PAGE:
Live at the Bunker
Leo / CDLR301
Joe Fonda / bass, Michael Jefry Stevens / piano, Paul Smoker / trumpet, Harvey Sorgen / drums
Joe Fonda & Xu Fengxia
Leo Lab / CD069
Joe Fonda / bass, voice, Xu Fengxia / guzheng, voice
Joe Fonda is a powerful, technically facilitous bassist whose presence on the American jazz scene continues to grow. He’s ne of those people who speaks of jazz as “the music”; an old-fashioned jazzman, in other words, albeit an unusually catholic one.
Like his sometime employer Anthony Braxton, he’s excited about the whole of jazz, and although the music his qaurtet plays on Live At The Bunker can be angular and freewheeling, it’s rarely “free jazz” per se. Opening with a sweet, beautifully-handled post-bop ballad worthy of Clifford Brown, the group sets out its stall as a proper jazz band, with proper chord changes and cool, smouldering solos.
This opener is one of three compositions contributed by the pianist — the other three are Fonda’s. Stevens’s Don’t Go Baby is a funky modal piece strongly reminiscent of Miles, but Haiku has a mysterious, undulating quality which feels rather unique, with Smoker sounding like a rather sultry Freddie Hubbard, then transforming himself for a beautifully tremulous duet with Fonda arco. All three pieces are strong, but they’re as different as can be, which seems to be a part of what this group is about.
The bass player’s own compositions are more spikey affairs, wih sharp corners all over the place, liberally peppered with free sections but always structured. The opening of “Circle” shows him to be an accomplished soloist, too, with that rare ability to create drama and old the attention on an instrument which seems sometimes insufficiently declamatory for such a purpose.
The band throughout prove themselves to be unspeakably swinging. Smoker on the aforementioned “Circle” almost catches fire, but elsewhere he smooches up to the mike and plays fine ballad solos. Stevens really does seem to have whole swathes of the jazz tradition under his fingers (apparently he cites Evans and Taylor as influences, as if rather self-consciously making a poitn, but it’s a valid point anyway). Sorgen is a swinger, but his free playing is capable and supportive, finding sensible and proactive things to do in an environment in which most straightish jazz drummers often flounder.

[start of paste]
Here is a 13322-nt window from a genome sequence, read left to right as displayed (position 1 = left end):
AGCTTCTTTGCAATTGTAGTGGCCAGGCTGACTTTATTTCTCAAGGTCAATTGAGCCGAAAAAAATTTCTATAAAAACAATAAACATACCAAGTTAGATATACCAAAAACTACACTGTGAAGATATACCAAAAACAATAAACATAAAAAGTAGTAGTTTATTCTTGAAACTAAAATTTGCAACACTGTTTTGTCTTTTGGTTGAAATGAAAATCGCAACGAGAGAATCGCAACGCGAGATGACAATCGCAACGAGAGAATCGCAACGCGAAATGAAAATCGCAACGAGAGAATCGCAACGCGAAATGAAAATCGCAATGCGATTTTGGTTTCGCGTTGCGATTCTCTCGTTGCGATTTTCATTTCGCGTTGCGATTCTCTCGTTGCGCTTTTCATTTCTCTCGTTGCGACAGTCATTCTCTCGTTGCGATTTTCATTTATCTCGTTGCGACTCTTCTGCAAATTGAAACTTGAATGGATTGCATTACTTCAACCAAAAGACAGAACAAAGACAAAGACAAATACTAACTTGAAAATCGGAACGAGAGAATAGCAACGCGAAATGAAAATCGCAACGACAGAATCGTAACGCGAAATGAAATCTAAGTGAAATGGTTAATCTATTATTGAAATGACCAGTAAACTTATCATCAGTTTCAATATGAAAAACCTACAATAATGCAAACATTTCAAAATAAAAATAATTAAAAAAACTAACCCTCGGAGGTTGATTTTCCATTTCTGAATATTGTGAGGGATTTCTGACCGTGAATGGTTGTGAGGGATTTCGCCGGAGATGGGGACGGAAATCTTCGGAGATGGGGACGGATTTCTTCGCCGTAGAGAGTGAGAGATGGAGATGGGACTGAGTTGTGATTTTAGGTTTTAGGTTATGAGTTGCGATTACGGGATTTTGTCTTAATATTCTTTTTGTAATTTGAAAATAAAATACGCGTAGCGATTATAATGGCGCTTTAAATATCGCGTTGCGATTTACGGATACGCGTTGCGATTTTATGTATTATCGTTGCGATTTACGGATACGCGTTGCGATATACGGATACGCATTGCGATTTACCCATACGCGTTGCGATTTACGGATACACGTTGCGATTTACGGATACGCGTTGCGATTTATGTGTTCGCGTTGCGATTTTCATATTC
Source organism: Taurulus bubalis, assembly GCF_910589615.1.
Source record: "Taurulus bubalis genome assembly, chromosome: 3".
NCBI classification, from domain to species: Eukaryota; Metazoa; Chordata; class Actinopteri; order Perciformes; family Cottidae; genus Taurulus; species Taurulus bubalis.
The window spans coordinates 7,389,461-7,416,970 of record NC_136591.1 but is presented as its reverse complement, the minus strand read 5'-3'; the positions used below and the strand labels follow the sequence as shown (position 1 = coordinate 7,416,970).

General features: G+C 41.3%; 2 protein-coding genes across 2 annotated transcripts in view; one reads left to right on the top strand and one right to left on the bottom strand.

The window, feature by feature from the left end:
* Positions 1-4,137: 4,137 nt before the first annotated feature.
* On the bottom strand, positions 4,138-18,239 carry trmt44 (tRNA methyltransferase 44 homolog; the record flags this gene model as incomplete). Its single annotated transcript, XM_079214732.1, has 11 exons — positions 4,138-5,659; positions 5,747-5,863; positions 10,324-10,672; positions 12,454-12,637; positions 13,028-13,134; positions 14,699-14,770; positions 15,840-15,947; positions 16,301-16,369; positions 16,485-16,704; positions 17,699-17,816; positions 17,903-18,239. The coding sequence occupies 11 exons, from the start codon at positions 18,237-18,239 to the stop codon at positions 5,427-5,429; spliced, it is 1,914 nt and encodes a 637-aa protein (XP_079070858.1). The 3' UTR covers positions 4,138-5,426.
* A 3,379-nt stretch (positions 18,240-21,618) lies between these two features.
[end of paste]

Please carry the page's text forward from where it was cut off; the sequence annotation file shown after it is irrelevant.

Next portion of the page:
Fonda, throughout, is a monster, as he is on Distance; and a more different record you culd hardly hope to ask for. Quite what kind of music this duo plays is something of a mystery, but it’s infectious, exciting and barrels of fun.
The guzheng sounds like some kind of silk-stringed koto, perhaps tuned down a little because the strings sound loose and floppy, and are open to being bent up some considerable distance by means of pressure on the opposite side of the bridge. Xu plays it with rhythmic fervous, making it shudder and shimmer with a kind of elasticated bounce. Fonda leaps into the fray, pushing the pulse home where there is one, revelling in the freedom when there isn’t.
Xu has a melodic side, too, as evidenced in the opeing of A Journey Into The Desert, in which her notes seem to curl up off the soundboard, twist in the air for a moment and then expire. The results can be breathtakingly gorgeous, but there’s always a sense of mischievous fun in this music which never quite lets it get too serious. Highly recommended. Richard Cochrane